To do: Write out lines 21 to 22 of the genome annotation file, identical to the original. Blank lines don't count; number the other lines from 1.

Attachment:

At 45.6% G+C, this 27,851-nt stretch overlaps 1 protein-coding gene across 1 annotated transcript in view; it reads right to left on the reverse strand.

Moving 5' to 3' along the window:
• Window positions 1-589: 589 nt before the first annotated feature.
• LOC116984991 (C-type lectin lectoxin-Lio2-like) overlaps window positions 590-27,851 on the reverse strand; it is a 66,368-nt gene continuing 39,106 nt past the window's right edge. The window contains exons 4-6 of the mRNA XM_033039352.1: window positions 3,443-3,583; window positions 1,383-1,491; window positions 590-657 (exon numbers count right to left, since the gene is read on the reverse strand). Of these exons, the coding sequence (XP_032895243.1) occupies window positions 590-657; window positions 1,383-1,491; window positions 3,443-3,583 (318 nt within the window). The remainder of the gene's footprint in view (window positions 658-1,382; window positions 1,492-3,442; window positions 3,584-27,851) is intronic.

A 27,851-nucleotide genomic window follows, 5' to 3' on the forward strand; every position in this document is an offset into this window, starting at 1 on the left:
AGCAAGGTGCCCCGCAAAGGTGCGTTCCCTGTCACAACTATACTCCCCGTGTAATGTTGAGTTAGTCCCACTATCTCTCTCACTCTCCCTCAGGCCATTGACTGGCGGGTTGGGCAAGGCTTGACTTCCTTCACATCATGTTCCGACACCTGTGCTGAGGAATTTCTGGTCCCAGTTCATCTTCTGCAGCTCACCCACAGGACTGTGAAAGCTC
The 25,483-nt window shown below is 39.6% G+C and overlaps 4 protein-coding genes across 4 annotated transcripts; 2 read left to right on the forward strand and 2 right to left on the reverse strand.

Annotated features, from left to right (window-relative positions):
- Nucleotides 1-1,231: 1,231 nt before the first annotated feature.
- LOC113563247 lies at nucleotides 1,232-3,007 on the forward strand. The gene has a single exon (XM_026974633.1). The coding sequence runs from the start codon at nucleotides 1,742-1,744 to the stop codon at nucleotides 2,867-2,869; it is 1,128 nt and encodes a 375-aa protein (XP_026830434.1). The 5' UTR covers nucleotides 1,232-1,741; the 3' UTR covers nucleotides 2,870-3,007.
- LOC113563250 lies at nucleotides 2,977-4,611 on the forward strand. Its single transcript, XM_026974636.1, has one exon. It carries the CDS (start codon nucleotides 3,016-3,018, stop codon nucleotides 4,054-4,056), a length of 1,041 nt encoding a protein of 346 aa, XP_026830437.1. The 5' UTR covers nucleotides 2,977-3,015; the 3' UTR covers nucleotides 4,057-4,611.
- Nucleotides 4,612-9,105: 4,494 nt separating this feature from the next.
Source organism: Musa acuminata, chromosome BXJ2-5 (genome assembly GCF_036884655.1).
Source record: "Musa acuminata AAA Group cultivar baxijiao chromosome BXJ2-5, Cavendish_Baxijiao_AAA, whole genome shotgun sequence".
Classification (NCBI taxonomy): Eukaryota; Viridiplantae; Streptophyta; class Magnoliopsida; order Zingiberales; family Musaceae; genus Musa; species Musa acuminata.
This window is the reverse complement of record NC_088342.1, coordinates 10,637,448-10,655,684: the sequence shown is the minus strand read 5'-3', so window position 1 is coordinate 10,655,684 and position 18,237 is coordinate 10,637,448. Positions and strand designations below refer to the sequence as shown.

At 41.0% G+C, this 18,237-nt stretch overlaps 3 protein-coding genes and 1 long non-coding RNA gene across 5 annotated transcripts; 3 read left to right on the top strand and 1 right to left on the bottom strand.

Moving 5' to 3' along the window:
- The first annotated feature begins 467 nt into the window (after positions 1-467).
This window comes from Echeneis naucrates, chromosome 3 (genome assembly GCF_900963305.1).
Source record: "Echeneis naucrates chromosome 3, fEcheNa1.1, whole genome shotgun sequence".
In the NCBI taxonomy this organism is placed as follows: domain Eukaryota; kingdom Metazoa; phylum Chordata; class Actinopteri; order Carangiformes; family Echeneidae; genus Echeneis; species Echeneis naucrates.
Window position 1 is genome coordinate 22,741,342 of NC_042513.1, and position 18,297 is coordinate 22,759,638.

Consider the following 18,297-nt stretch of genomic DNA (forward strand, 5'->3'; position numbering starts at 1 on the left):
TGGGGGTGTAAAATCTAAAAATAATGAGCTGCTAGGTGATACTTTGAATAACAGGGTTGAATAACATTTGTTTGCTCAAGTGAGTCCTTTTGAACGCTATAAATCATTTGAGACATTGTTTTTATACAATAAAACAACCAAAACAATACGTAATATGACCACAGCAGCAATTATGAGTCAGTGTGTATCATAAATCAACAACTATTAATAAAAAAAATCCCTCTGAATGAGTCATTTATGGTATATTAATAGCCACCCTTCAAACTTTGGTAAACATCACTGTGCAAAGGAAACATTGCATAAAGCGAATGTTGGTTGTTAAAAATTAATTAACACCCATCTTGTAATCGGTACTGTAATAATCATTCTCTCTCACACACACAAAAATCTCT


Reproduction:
Source record: "Echeneis naucrates chromosome 3, fEcheNa1.1, whole genome shotgun sequence".
In the NCBI taxonomy this organism is placed as follows: domain Eukaryota; kingdom Metazoa; phylum Chordata; class Actinopteri; order Carangiformes; family Echeneidae; genus Echeneis; species Echeneis naucrates.